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Pricing a US Recession Won’t Make it Real

30 May 2019 by Felipe Villarroel

One of the main drivers of global markets at the moment is the exact status of the economic cycle in the United States, and on a related note, what the Federal Reserve’s next moves are likely to be. One question we are being asked more and more often by investors is whether we think a recession is coming in the US, and if so, when?

While it is fair to say the probability of a recession in the future has recently increased given that the data has deteriorated, there are two questions that are more important to us. Firstly, are we seeing a marked slowdown? And secondly, what are the consequences of a marked slowdown for default rates?

In seeking to answer the first question, it is important to remember that recessions are an ex-post event (the technical definition being two consecutive quarters of negative quarter-on-quarter growth) so we only know about them with a lag of several months. Ex-ante, however, if there is a marked slowdown then market prices will most likely discount a recession at some point. There is an additional premium required to buy assets in the midst of a noticeable slowdown as no one knows how far it will go. Therefore ex-post it can look like prices overshot. For a good example of this we need only look back to early 2016, where we witnessed a marked slowdown in the US, but no recession. Price action in certain parts of the market was quite severe, the energy sector being the most obvious example. Turning back to the present, if we look at growth projections for the US today, we can see there is a marked slowdown forecast – from GDP growth of just under 3% in 2018, down to the mid-to-low 2% area in 2019, and then to anywhere between the mid-to-high 1% area and 2% in 2020. This is significant.

So on to question number two: what can we expect to happen to default rates as a result of this projected deceleration? The answer depends on a number of factors, but we believe a recession would have a bigger impact on default rates in the US than in Europe and the UK. One of the reasons for this is that corporate leverage in the US has increased steadily after falling as a result of the crisis in 2008/9. In fact, US corporate debt as a percentage of GDP is back at the highs of 2008/9. In addition, the surge in corporate debt over the past seven years has been characterized by “large increases in risky forms of debt extended to firms with poorer credit profiles, or that already had elevated levels of debt,” according to the Fed’s latest Financial Stability Report.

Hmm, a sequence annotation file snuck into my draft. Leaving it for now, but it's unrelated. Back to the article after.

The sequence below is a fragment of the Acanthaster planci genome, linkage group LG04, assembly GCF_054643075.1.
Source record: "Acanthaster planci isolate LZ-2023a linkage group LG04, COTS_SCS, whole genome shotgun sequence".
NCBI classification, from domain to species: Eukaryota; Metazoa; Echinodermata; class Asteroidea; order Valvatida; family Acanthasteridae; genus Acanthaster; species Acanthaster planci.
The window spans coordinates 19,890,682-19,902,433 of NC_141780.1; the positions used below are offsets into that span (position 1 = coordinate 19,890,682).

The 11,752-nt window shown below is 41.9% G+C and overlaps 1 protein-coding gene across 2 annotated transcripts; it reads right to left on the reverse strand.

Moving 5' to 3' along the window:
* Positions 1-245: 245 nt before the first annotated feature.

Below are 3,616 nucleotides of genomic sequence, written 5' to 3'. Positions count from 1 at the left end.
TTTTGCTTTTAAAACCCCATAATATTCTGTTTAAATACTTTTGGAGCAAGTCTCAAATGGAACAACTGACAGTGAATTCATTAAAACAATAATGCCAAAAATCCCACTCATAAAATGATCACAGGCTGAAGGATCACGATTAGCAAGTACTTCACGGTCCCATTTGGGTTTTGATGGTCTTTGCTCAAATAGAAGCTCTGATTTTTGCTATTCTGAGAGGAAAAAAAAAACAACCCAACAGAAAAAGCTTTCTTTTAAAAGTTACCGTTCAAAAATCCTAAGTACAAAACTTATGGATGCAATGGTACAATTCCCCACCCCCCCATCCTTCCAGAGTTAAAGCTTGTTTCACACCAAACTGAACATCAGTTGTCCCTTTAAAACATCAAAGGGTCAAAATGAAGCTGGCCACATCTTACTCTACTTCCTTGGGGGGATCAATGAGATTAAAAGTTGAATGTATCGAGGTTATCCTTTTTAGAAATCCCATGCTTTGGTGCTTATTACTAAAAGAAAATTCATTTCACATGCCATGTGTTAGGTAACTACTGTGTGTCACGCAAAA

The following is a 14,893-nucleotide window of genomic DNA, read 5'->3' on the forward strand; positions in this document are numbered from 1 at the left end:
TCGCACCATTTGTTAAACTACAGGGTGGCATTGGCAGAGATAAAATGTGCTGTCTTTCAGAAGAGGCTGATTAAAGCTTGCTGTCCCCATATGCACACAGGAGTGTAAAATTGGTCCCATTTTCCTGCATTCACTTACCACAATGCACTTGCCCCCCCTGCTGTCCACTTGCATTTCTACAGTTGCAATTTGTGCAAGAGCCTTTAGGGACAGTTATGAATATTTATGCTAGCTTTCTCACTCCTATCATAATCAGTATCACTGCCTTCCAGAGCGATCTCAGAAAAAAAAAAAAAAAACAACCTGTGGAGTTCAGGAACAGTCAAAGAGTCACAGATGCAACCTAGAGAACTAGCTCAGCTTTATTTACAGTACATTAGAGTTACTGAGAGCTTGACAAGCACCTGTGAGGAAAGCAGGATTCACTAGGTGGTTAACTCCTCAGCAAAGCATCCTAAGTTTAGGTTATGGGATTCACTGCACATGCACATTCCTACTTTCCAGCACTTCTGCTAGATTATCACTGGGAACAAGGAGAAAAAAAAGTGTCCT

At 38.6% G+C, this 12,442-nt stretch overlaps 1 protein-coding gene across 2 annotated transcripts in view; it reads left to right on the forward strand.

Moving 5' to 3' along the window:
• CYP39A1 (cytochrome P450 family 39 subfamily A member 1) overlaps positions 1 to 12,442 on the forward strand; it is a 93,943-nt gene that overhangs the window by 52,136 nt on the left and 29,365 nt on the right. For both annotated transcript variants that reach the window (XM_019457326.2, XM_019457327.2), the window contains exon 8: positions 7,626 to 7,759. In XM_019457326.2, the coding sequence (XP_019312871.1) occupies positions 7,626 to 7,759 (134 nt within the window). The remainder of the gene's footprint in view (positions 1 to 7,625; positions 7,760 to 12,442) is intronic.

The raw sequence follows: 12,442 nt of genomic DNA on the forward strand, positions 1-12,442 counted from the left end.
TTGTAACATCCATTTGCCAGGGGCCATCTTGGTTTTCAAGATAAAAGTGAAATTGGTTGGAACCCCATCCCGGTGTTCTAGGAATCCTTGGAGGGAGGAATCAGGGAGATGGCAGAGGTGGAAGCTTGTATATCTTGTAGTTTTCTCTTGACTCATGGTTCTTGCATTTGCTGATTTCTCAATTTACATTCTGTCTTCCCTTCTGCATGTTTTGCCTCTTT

It isn’t all bad news, though. The banking sector is in good shape and so is the US consumer. Unemployment is low, financial conditions remain reasonable and household debt has steadily declined since 2009. Even in the corporate space we have strong interest coverage trends as a consequence of years of low rates. The increase in corporate leverage is a consequence of the benign growth environment the US has been experiencing for some years now. This makes debt funded M&A, capex plans and equity buybacks an attractive proposition for shareholders. By contrast, in Europe growth has been subdued so the incentive for companies to carry out this type of transaction has been much lower. Leverage and credit quality have therefore not changed dramatically, which is reflected in a ratings upgrades vs. downgrades ratio that has generally speaking been better in Europe than in the US since Europe’s sovereign crisis. In fact, Germany narrowly escaped a recession in the second half of last year and default rates haven’t really moved from very low levels.

In conclusion, we do not think the US will experience a deep recession. Technically there might not even be a recession, which is not to say that markets won’t price one in. But there are enough indicators out there that point to the economy actually being in the later stages of the cycle (we’ve discussed a couple of them here but another obvious one would be the shape of the yield curve). Risk-reward for spread products is less attractive in this environment, which is why we remain overall cautious when it comes to credit risk and credit spread duration. This not only applies to US credit but credit markets in general, given the importance of the US economy and credit markets globally.

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